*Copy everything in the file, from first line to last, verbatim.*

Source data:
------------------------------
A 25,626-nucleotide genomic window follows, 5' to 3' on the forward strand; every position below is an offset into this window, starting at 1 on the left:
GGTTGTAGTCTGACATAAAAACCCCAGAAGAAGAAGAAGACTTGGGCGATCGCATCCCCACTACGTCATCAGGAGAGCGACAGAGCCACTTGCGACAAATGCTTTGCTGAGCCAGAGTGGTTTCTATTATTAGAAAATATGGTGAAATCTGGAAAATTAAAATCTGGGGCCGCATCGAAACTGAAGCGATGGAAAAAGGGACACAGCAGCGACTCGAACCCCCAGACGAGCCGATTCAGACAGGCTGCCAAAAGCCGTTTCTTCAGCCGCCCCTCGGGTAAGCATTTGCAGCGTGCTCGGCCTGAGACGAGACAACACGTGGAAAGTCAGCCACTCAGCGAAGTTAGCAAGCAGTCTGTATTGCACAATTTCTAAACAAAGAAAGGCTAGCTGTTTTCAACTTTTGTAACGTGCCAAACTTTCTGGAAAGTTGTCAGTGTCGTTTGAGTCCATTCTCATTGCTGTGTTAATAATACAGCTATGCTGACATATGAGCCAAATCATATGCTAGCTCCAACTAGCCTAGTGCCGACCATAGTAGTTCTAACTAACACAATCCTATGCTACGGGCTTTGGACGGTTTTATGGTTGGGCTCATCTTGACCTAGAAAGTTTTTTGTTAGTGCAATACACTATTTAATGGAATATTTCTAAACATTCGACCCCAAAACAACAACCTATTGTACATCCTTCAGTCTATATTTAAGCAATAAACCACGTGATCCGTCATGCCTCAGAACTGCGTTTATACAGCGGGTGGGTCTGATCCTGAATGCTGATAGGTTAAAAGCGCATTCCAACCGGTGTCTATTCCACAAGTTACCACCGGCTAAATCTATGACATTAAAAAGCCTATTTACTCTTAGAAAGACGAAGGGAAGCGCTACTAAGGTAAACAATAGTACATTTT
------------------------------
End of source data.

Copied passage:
A 25,626-nucleotide genomic window follows, 5' to 3' on the forward strand; every position below is an offset into this window, starting at 1 on the left:
GGTTGTAGTCTGACATAAAAACCCCAGAAGAAGAAGAAGACTTGGGCGATCGCATCCCCACTACGTCATCAGGAGAGCGACAGAGCCACTTGCGACAAATGCTTTGCTGAGCCAGAGTGGTTTCTATTATTAGAAAATATGGTGAAATCTGGAAAATTAAAATCTGGGGCCGCATCGAAACTGAAGCGATGGAAAAAGGGACACAGCAGCGACTCGAACCCCCAGACGAGCCGATTCAGACAGGCTGCCAAAAGCCGTTTCTTCAGCCGCCCCTCGGGTAAGCATTTGCAGCGTGCTCGGCCTGAGACGAGACAACACGTGGAAAGTCAGCCACTCAGCGAAGTTAGCAAGCAGTCTGTATTGCACAATTTCTAAACAAAGAAAGGCTAGCTGTTTTCAACTTTTGTAACGTGCCAAACTTTCTGGAAAGTTGTCAGTGTCGTTTGAGTCCATTCTCATTGCTGTGTTAATAATACAGCTATGCTGACATATGAGCCAAATCATATGCTAGCTCCAACTAGCCTAGTGCCGACCATAGTAGTTCTAACTAACACAATCCTATGCTACGGGCTTTGGACGGTTTTATGGTTGGGCTCATCTTGACCTAGAAAGTTTTTTGTTAGTGCAATACACTATTTAATGGAATATTTCTAAACATTCGACCCCAAAACAACAACCTATTGTACATCCTTCAGTCTATATTTAAGCAATAAACCACGTGATCCGTCATGCCTCAGAACTGCGTTTATACAGCGGGTGGGTCTGATCCTGAATGCTGATAGGTTAAAAGCGCATTCCAACCGGTGTCTATTCCACAAGTTACCACCGGCTAAATCTATGACATTAAAAAGCCTATTTACTCTTAGAAAGACGAAGGGAAGCGCTACTAAGGTAAACAATAGTACATTTT